Cycling through central Berlin these days is a hazardous business. East of the Brandenburg Gate, what was once the Unter den Linden boulevard is now a construction site slalom. Reach the end in one piece and you may yet fall off your bike in shock.
Like a ghost of the past the former palace of Prussian kings and German kaisers, dynamited in 1950, has risen again from Berlin’s sandy soil.
The concrete shell is complete and the brick-stucco cladding, last seen in history books, is reappearing – making tangible what to date was an abstract endeavour.
As the 2019 completion date nears, two urgent questions remain unanswered: what will go in the palace, and what should go around it?
Given that the rebuilding campaign has been running for 25 years – and the replica’s €600 million price tag – you’d think the question of the palace’s function and contents would be long settled. But this is Berlin.
Officially the palace – with three historical facades and one modern side – is not a palace at all but the “Humboldt Forum”. The forum describes itself as a centre for art, culture, science and education with a “historical aura”.
Part of the forum will be the new home of Berlin’s Ethnological and Asian Museums, bringing into the city centre remarkable collections previously located off the tourist track in the western Dahlem neighbourhood.
There will be a library and some public spaces. After that, however, things get very fuzzy very quickly. The Humboldt University is to have some sort of science museum while the city of Berlin is to have a . . . well Berlin has thrown out its original concept and wants something else – we don’t know what yet – that will require replanning.
With alarm bells ringing, building site manager Manfred Rettig resigned. On his watch the construction project ran to schedule. Given Berlin's indecision, he feared the palace could yet go the way of the city's notorious new airport – five years overdue, still not open and wildly over-budget because of political indecision, belated changes and negligible oversight.
Another looming problem at the Humboldt Forum is the number of cooks in the kitchen, from the heads of the private initiative that initiated the project to a coterie of politicians and civil servants in Berlin city and federal ministries. Though construction is well under way, a trio of curators was appointed just last year to knock some shape into the forum’s still elusive concept.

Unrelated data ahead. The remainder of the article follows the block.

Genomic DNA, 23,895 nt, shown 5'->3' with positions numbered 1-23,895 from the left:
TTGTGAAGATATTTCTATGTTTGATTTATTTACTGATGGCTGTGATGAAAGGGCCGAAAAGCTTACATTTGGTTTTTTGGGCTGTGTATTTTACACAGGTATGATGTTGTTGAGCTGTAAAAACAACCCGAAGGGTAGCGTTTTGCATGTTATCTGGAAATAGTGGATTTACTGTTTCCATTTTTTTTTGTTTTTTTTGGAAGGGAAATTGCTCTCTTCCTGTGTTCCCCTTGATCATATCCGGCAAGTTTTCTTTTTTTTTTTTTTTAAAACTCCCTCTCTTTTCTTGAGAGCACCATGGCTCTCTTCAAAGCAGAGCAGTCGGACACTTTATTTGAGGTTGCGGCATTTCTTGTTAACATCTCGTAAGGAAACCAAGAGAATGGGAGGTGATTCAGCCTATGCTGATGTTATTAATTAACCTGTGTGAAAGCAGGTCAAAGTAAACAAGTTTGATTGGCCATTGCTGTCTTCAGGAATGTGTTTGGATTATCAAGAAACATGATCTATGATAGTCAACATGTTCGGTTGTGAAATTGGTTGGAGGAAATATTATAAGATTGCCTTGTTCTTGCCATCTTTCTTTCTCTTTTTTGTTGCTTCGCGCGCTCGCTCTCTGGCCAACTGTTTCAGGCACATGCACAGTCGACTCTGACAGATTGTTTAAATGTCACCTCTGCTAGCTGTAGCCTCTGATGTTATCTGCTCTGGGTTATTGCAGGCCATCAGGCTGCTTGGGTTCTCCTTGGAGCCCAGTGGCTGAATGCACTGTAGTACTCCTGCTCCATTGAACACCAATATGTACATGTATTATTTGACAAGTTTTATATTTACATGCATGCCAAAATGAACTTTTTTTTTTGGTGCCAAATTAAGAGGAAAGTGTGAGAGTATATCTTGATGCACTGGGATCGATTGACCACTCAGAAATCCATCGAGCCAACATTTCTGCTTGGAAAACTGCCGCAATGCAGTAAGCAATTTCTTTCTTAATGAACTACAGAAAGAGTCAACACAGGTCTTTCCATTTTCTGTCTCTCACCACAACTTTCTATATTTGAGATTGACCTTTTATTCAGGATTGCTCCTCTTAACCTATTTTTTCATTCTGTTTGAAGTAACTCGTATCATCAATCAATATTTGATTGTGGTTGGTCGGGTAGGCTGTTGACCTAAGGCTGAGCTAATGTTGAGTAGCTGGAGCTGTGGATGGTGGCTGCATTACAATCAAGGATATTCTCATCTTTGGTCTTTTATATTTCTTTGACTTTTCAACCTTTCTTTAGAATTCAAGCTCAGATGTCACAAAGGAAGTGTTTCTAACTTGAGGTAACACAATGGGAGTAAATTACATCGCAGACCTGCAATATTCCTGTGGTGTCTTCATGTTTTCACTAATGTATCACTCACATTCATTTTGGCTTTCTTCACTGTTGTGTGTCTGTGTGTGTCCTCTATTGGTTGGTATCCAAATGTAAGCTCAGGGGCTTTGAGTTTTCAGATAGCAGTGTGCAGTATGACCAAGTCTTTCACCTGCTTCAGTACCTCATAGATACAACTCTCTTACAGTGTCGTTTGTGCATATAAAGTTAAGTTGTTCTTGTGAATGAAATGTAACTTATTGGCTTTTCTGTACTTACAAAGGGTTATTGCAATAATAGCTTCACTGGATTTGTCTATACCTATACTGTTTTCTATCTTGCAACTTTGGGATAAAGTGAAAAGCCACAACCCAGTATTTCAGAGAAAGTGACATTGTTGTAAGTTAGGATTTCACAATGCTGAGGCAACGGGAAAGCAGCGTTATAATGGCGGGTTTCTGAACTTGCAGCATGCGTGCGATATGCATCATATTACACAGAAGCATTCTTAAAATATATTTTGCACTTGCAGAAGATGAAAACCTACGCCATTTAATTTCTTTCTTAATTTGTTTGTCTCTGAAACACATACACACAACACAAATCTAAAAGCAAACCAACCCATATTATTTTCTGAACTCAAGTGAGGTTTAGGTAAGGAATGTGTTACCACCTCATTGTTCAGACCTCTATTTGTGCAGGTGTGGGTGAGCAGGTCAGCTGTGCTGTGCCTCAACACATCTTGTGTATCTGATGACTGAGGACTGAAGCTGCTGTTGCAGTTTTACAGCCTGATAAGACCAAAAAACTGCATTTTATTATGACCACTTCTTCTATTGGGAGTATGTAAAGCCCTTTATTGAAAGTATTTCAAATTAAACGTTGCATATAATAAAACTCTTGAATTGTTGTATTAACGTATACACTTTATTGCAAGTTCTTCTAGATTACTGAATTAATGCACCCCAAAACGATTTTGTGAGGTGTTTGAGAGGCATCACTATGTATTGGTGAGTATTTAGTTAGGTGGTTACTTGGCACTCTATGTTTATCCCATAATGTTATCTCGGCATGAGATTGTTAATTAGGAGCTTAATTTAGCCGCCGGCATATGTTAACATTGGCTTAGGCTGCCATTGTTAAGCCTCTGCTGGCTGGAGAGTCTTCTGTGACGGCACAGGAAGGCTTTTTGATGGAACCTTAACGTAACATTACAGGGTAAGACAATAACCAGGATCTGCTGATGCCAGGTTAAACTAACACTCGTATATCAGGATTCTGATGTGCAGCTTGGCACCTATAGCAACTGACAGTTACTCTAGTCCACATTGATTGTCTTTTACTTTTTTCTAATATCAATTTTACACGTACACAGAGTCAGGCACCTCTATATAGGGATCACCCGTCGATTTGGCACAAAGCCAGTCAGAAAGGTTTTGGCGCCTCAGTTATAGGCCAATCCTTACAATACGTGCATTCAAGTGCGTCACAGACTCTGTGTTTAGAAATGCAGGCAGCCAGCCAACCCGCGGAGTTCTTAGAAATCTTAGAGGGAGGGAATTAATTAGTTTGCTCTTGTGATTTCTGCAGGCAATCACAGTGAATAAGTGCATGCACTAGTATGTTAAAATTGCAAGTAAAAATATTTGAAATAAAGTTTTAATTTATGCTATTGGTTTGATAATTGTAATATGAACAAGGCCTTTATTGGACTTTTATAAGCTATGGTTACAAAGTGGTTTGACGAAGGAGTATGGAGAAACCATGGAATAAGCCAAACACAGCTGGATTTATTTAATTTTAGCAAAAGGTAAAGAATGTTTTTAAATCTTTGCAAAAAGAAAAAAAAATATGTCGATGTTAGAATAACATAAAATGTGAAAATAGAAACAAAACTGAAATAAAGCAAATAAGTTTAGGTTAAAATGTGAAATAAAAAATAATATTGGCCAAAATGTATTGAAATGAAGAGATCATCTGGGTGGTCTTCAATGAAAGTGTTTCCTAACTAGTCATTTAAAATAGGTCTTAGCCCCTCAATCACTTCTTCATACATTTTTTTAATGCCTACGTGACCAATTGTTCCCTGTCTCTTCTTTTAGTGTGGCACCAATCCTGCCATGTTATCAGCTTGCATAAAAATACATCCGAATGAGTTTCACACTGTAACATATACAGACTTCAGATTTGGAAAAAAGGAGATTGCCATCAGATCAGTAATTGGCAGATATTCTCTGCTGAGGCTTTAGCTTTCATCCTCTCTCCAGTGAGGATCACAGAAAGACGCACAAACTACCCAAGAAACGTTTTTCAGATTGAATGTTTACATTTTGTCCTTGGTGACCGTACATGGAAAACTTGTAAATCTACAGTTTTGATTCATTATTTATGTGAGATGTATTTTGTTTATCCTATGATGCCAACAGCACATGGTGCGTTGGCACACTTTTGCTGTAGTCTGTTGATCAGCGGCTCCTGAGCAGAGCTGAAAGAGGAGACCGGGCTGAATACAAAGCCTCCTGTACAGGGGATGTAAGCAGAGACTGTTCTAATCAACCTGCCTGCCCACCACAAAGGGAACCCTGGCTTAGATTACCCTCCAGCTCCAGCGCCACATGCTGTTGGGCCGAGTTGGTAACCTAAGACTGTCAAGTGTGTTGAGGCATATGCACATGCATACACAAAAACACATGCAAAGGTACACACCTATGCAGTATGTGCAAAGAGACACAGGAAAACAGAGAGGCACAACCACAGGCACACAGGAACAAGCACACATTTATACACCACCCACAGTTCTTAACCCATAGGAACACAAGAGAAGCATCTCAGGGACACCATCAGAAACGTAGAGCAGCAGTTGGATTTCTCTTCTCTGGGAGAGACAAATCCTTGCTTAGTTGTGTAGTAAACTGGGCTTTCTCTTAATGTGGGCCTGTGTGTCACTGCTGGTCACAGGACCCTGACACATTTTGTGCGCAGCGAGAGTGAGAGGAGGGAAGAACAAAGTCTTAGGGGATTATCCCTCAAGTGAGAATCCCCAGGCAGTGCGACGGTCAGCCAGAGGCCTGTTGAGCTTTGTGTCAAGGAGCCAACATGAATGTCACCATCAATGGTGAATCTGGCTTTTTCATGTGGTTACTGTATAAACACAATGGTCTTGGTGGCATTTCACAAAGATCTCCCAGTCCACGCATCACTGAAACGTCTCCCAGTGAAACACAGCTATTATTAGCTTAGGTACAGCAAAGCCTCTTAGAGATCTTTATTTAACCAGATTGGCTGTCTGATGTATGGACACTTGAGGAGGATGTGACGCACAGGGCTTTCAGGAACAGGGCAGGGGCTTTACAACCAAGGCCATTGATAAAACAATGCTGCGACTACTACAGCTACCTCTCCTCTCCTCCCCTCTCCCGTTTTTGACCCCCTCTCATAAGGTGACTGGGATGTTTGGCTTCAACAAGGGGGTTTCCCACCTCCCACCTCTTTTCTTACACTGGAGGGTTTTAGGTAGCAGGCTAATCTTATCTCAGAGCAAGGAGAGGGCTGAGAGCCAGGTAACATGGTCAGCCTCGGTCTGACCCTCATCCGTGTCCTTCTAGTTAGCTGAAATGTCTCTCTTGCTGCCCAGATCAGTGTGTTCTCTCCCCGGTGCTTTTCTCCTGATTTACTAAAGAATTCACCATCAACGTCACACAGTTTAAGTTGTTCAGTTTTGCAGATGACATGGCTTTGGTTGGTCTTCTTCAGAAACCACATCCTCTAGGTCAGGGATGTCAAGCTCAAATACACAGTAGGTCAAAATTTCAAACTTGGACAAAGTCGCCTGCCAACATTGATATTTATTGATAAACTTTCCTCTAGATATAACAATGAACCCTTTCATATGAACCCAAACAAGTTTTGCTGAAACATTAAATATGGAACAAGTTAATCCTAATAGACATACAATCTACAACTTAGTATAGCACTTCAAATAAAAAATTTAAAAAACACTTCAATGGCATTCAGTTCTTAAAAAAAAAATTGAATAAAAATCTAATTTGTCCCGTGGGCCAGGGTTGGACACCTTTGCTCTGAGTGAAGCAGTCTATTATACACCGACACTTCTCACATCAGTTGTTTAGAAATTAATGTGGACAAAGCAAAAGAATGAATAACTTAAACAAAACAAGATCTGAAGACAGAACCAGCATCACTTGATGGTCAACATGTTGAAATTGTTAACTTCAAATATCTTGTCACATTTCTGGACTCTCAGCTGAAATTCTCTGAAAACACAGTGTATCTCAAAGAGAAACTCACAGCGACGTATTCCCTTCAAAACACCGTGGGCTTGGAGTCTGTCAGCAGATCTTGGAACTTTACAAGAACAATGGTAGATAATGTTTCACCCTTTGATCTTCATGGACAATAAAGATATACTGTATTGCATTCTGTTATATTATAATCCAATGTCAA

One of the directors, former British Museum chief Neil MacGregor*, will have his hands full wrestling with the politics, egos and competing demands of the chorus of his fellow directors, curators, ministers and managers.
Field of dreams
Given all the uncertainties hanging over Berlin’s concrete field of dreams, a second debate has sprung up over what the palace environs should look like. Across the river Spree from the building site is an urban wasteland. This is the centre of Berlin but Berliners never come here. Apart from an occasional lost tourist, the oversized statues of
have their eponymous, sprawling plaza to themselves.
Before Allied bombs and Communist bulldozers flattened everything here, this district between the palace and Alexanderplatz was a densely populated network of streets and buildings in Mitte, Berlin’s historical core.
To remind Berliners of what their city once looked like, Benedikt Goebel, an architect and urban researcher, has collaborated with photographer Lutz Mauersberger on a book that juxtaposes prewar aerial images of Berlin-Mitte with the same views today.
The then-and-now photographs are a fascinating X-ray of Berlin’s heart, excised twice over: first from the cityscape and then from popular memory. Of the 1,200 buildings that once filled this stretch of Mitte in 1933, just 85 exist today. Most streets were erased by East German planners, creating an urban black hole.
To return life to the area Goebel is calling on city fathers to reconfigure the space with reference to the older city plans. Opponents have attacked his plan as regressive and restorative, but Goebel takes issue with being lumped in with the conservative Prussia fans behind the palace replica.
“They are pushing an ideological project with the palace. We are pushing an aesthetic city planning project,” he says. “We want a debate about how Mitte used to work and why it doesn’t work today. Portraying this as an attempt to turn back the political clock is absurd – but that’s what happening in Berlin, where any reference to the past is forbidden.”
* This article was amended on February 24th at 10am to correct an error.